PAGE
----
An annual tradition, and usually a time trial on my way to the Scotiabank Calgary Marathon weekend. The build-up had a few twists, some of them literally.
The colour of the wedges is just a coincidence. Far more deliberate have been my efforts at doing exactly as I'm told by my physio, whom I'd been going to for a month before race day.
The aim has been to fix an imbalance. I've been working on rolling my right foot in more, activating my inner right hip, boosting my core strength and improving gait efficiency. Running less like a crab in other words. Some exercises seem to be trying to address everything on the list all at once. While looking like a fraudulent guru.
I've still been permitted to run, making sure I ask what limits to impose. With all the snow and ice gone, all a runner wants to do is go long, go fast, and go often.
So, no speed work since early February, only recently up to 3 runs per week and none longer than 11k. I would've been pessimistic about speed endurance in a 5k but for one thing: I had noticed that I was getting much quicker uphill, almost effortlessly so. I believed that to be my imagination until Strava started telling me otherwise.
All that added up to the usual pre-race conclusion: no real clue how well I would do. A PB was of course not going to happen, but I might just get under 20 minutes. There are 2 inclines of note, so I should handle those better than prior years.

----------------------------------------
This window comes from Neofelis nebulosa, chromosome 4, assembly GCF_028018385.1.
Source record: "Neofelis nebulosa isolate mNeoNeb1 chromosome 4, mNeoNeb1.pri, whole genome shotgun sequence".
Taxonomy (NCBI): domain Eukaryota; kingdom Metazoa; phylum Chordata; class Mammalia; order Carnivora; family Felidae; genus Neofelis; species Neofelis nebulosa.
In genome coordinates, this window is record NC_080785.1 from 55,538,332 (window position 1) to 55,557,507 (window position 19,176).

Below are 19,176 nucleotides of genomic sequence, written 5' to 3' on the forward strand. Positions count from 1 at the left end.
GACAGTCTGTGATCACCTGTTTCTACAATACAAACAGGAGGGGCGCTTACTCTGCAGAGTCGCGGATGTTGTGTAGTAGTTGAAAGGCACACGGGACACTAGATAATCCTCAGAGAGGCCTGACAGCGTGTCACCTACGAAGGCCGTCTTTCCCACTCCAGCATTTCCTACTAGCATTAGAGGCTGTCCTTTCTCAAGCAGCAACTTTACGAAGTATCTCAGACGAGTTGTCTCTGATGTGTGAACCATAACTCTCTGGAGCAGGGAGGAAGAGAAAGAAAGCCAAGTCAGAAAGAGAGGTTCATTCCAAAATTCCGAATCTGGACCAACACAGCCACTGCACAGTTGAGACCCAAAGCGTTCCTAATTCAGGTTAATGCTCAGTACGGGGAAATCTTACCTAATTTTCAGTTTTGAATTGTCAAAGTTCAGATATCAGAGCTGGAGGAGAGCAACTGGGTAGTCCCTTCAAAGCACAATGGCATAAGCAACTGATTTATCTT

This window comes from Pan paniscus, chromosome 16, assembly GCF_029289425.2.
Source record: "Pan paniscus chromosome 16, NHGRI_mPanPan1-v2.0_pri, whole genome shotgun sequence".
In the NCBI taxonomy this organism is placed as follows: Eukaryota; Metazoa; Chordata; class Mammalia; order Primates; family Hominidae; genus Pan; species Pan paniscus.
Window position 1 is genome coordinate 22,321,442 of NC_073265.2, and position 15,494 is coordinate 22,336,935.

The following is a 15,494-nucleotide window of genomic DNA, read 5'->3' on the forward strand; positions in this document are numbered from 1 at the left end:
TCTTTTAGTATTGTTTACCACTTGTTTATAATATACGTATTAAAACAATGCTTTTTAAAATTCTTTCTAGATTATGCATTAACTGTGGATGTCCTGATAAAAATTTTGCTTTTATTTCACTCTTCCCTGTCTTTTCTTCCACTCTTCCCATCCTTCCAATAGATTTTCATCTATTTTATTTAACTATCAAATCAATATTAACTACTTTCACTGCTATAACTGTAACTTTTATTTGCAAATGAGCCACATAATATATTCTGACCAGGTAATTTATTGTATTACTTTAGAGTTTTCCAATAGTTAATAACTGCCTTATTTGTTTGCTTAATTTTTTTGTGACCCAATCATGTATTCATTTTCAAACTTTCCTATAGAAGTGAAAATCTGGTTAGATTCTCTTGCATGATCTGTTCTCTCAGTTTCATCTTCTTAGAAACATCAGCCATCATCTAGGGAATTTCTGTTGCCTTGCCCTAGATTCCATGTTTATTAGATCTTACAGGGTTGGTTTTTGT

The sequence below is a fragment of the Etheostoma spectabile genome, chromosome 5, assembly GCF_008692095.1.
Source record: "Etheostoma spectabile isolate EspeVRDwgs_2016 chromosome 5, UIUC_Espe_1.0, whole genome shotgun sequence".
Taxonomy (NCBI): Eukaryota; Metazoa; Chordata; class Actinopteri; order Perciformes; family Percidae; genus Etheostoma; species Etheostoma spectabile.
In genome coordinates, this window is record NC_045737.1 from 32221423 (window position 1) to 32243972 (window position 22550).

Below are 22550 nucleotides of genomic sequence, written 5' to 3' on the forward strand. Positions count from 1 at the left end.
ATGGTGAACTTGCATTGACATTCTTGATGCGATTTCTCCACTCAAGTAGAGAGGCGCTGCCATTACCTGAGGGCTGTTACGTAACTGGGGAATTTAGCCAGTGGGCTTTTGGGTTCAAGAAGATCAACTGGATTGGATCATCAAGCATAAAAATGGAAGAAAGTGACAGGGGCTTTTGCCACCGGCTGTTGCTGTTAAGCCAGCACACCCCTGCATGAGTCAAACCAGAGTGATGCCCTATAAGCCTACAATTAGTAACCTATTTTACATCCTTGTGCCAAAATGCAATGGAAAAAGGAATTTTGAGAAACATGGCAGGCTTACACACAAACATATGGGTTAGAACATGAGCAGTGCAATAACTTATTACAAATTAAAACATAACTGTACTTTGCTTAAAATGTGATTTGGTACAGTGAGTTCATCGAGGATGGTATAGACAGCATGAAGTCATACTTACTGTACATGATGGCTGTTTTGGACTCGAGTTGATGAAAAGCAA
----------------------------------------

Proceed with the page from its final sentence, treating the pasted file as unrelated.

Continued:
Start at Tickover
Gump and Dump
Forrest Gump and posse joined from the 10k race, which had started 20 minutes earlier. They left me trailing.
Finishing Girl Power
Rounding the last corner, then the final descent, I could hear quick feet and quick breathing. Turning around, it was a couple more 10k runners. I recognized the lady for winning a 5 Peaks race I did last year. I tried to follow as she overtook, but couldn't quite live with her pace.
I had assumed it was all academic anyway - my pace up the hill and decision to run comfortably hard after it led me to believe I was going to get a nice 20:20. Then with the finish line clock reading about 19:45, I found myself 30 or so metres from the finish:
Hold this pace just 10 seconds more, and Mount Improbable is yours. That takes more than 10 seconds to actually say, I believe the thought that came into my head was, "er...yes". Listening to the video (link below), I let out a sigh at the line.
19:56 gun time. I would've been happy with over 20 minutes, but was thrilled to beat it for the third St Patrick's time.
Before being thrilled, I melodramatically flopped over the side fencing to correct an oxygen deficit.
I had signed up for the result text message, so as soon as I got hold of my phone it said:
AG second? A bit random (given I placed 17th overall), but I'll take it as a reward for my rebalancing efforts and for obeying the physio.
Unraveling the Mystery
I took advantage of a different physio at the after party. Wow, that sounds terrible. No, not like that.
Moving on. I'm just wondering, is the above the face of success, or the below?
Stop and Smell the Four Leaf Clovers Along the Way
I can only conclude that the loss of raw speed was partially offset by slightly improved efficiency and uphill performance resulting from my rebalancing efforts.
Those efforts are only just beginning really, this race being a nice bonus along the way. My third St Patrick's AG placing and prize beer glass too. Still, running and racing is always its own reward. ☘
Link to race video, without music: http://youtu.be/eRLe6tLEZIw